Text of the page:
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Bondo type product to fill small miter joints prior to finishing8/1
We are looking for a filler for maple mitered frames to fill small seams in miters prior to finishing with pre cat primers and top coats with both solvent and waterborne. The key issue is the frames are cured in a PrimeHeat batch tunnel and the miter is sometimes sinking slightly. We think we need a putty that will stretch when going through the heat. Any help would be appreciated.
have you tried nitrostan glazing putty?
I have been using 3M Acryl-White Glazing Putty. It fills nicely, you can get it in white, green, red, etc. Dries fast and i've not noticed much in the way of shrinkage.
Bondo is a polyester resin based filler. It would be the worst choice. It takes a very long time to cure under normal conditions and shrinks considerably. Often people will apply it, wait a few hours for it to harden, sand it, and paint it. It then continues to shrink over the next week, which leads to telegraphing thru the finish. The only way to repair it is another coat of a stable filler and a repaint.
Bondo is a great product for fixing many things. We often get away with it when burying it with house paint. In the shop it works okay if a lump of its left to cure for a few days and then buried under plenty of primer.
I would expect your heating process to shrink the bondo very fast. Its brittle and will crack in the miter.
I would likewise try the 3m Acryl marine putty. It fills much larger defects than nitrostan(pin holes). Its often used on wooden boats which move around. It has almost zero shrinkage due to its high flash off solvent base.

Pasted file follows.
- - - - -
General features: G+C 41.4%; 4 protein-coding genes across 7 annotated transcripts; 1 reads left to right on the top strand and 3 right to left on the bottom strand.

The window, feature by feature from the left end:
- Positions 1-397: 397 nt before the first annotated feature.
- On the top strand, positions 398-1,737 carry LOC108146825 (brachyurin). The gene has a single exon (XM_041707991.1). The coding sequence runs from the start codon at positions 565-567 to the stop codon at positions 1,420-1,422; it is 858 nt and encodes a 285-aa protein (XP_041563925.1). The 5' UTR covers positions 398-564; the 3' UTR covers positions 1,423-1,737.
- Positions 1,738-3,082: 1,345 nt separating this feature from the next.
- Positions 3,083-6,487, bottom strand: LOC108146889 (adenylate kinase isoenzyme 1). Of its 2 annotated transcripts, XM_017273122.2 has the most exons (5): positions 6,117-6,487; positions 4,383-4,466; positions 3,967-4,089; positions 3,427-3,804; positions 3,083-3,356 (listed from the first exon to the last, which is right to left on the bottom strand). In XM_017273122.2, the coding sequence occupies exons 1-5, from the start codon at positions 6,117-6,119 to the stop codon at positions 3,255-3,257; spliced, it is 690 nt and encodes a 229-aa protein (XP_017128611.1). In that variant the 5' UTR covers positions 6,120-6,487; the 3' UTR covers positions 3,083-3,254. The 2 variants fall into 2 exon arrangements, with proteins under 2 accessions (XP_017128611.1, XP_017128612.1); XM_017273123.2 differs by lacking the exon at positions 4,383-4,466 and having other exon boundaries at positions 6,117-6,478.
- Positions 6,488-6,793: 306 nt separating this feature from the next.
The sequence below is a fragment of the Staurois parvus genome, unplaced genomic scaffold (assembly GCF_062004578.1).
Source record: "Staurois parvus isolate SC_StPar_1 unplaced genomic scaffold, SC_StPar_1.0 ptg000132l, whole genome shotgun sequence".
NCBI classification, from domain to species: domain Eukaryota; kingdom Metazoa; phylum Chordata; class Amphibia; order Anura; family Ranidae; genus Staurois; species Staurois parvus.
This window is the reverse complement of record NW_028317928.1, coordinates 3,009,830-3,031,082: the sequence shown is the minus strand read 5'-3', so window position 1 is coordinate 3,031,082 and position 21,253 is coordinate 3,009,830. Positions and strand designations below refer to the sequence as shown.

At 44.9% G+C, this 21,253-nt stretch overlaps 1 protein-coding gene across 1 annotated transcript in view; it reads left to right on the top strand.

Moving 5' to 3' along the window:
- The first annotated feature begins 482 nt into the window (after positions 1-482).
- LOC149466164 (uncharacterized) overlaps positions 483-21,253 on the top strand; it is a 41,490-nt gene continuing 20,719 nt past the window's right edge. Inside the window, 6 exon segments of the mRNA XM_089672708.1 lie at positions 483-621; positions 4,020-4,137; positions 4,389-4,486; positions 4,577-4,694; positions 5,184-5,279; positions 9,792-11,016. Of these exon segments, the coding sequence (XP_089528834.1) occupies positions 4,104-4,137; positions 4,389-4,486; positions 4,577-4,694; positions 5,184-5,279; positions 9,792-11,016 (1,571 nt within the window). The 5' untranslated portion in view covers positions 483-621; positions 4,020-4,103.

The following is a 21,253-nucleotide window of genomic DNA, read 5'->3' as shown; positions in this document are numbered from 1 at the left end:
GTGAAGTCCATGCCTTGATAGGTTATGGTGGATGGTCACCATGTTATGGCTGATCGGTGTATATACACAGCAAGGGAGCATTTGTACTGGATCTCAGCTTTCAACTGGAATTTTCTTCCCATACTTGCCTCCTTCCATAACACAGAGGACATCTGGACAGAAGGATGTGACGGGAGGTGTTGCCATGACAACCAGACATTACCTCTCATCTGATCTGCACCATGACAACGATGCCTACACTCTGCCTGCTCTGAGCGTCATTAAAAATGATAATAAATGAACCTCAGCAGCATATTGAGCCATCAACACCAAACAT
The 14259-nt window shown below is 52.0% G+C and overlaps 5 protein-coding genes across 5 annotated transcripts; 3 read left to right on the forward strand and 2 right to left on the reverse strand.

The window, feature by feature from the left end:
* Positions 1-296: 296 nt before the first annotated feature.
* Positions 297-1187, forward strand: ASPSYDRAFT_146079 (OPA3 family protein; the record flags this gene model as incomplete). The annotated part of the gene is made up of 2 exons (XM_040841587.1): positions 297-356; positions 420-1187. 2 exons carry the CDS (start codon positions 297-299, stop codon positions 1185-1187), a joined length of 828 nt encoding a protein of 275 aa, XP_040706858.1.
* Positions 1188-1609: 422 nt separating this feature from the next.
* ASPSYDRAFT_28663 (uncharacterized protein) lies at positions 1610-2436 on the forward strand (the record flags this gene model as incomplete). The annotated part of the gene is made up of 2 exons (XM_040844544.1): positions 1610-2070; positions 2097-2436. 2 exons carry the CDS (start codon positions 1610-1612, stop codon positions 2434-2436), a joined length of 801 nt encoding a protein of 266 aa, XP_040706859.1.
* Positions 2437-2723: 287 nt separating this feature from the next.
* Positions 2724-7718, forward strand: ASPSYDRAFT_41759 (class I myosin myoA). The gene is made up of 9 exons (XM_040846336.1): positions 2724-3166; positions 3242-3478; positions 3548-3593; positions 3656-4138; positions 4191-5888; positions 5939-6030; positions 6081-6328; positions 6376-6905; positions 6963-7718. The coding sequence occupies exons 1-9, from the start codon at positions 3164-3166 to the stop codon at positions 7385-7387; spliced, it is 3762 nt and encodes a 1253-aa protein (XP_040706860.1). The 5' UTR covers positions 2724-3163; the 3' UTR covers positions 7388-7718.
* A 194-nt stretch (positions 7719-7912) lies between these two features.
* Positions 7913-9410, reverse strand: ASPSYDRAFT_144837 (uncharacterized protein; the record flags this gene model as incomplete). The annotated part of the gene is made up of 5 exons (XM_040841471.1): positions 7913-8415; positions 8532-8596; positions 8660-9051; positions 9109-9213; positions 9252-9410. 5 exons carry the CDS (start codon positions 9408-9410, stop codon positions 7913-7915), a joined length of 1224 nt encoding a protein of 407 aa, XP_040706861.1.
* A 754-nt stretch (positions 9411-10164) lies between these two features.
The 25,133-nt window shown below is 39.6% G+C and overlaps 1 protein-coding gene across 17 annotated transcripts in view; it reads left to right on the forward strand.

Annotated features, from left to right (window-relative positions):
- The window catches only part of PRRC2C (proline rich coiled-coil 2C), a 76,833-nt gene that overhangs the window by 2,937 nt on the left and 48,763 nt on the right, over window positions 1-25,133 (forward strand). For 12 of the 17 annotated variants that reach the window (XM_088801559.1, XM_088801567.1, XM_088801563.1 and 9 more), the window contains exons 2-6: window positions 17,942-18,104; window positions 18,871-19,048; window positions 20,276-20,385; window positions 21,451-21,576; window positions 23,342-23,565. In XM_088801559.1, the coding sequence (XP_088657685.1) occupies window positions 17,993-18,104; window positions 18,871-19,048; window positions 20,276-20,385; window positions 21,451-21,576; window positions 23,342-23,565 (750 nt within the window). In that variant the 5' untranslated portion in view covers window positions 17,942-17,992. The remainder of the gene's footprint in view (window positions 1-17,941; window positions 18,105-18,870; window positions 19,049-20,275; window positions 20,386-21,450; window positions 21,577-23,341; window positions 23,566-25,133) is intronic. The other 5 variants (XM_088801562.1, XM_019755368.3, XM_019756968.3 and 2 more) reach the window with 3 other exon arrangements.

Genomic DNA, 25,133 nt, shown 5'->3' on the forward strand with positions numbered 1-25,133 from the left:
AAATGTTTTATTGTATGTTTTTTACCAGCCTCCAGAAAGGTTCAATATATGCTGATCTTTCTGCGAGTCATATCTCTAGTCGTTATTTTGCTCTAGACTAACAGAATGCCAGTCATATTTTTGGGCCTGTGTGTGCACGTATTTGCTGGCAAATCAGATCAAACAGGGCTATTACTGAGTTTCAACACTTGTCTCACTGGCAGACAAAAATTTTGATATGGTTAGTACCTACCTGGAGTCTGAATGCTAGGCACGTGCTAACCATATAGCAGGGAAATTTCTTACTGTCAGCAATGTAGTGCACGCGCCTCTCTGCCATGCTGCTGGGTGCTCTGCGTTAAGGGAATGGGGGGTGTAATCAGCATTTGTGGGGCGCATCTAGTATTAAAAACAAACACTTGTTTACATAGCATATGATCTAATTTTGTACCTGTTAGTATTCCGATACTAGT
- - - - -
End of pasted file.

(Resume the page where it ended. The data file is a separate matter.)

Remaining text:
Which glue are you using in the miters? Anything other than a TB1 glue will shrink.
Thanks for your help. I will be trying these products.
its glue. TiteBond1
Please post a closeup pic of the problem. Describe the glue and reinforcing of the miter.
I have found that whatever vehicle of solvent I am using for topcoat we use the opposite for filler. Which for us means solvent based finishes and waterbased fillers. Otherwise we get the smallest of reactions if we use the same as you are basically softening the putty and get some telegraphing. For us Elmers interior is the go to putty we use and it is widely available.
ProH20 water based putty isn't easy to find, but I have found it to be the most useful putty in the shop. It also doesn't shrink much.
Timbermate makes a product very similar that we use if I can't find the ProH20. For some reason the ProH20 seems to hop from vendor to vendor in the quart can sizes. One week I can get it, the other, I can't.
Durham Rock Hard Putty is a water based putty that can be tinted with any water soluble tint. It comes in powder form and it has a good holdout on small type dents as well as gaping gaps. It wont shrink or crack. Sands real nice when dry and can be bought at a Hardware Store for a reasonable price. I highly recommend it.
I 2nd the ProH20 Great product. I get it from Baer.